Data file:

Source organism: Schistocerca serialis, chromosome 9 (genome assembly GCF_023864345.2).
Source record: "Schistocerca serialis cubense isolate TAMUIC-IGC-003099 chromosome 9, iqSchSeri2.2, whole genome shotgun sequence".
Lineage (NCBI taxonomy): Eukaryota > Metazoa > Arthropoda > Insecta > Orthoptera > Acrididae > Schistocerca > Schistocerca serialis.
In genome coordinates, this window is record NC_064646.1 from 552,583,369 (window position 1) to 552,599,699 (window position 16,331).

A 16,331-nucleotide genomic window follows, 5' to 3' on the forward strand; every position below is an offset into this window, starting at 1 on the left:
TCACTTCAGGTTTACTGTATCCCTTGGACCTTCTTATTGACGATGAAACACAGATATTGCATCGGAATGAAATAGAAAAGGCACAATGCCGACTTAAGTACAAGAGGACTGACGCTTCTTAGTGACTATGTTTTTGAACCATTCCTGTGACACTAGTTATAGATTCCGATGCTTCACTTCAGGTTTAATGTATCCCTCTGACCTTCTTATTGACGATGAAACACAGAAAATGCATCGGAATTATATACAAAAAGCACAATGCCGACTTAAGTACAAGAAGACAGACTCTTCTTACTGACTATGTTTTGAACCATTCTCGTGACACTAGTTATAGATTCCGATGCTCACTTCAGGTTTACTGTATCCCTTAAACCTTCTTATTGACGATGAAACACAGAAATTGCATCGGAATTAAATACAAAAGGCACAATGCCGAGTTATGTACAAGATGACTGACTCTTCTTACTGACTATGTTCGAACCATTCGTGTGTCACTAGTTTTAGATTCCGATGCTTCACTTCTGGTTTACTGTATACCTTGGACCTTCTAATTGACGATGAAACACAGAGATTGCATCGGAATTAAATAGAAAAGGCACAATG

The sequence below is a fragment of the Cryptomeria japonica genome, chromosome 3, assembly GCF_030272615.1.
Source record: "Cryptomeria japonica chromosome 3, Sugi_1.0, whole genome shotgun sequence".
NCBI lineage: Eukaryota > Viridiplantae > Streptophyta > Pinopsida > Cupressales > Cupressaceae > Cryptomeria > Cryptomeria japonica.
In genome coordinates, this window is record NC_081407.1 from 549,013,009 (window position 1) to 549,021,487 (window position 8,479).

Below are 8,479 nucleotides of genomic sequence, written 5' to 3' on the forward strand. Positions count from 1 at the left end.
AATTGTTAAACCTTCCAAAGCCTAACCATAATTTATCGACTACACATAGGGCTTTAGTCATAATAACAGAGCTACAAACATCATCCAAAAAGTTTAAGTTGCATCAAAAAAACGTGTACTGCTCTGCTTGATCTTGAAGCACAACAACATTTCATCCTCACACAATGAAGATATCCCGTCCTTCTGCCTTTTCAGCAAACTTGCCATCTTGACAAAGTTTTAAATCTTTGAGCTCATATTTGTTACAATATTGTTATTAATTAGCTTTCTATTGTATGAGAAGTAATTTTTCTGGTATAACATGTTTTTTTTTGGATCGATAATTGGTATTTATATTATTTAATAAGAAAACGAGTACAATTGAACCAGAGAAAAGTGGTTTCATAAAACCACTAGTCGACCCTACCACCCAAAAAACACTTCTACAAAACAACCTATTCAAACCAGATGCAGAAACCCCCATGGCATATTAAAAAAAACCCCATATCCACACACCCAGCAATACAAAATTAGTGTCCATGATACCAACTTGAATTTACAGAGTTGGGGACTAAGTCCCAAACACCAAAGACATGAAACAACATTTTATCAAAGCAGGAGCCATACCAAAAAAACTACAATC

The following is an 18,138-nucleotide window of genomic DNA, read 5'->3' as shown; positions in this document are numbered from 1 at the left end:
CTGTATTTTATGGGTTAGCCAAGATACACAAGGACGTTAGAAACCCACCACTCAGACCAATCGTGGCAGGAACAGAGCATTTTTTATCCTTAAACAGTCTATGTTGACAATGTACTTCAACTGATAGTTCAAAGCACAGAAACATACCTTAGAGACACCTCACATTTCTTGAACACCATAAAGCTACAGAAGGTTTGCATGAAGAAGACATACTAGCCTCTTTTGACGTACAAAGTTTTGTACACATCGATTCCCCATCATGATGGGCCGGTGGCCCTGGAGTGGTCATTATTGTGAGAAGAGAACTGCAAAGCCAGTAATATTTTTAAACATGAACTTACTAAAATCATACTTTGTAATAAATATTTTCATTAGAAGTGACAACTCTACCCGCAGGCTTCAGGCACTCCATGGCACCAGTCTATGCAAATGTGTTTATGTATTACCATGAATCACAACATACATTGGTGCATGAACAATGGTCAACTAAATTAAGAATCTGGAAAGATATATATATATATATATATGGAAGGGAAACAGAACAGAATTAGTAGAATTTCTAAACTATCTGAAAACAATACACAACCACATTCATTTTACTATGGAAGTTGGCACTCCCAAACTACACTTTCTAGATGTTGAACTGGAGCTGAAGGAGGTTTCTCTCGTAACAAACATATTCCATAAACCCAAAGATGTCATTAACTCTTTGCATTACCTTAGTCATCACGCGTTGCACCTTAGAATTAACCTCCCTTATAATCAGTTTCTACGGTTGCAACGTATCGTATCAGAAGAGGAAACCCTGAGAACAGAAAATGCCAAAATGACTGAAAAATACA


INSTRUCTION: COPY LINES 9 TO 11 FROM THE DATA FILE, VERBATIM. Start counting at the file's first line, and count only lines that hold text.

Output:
NCBI lineage: Eukaryota > Viridiplantae > Streptophyta > Pinopsida > Cupressales > Cupressaceae > Cryptomeria > Cryptomeria japonica.
In genome coordinates, this window is record NC_081407.1 from 549,013,009 (window position 1) to 549,021,487 (window position 8,479).

Below are 8,479 nucleotides of genomic sequence, written 5' to 3' on the forward strand. Positions count from 1 at the left end.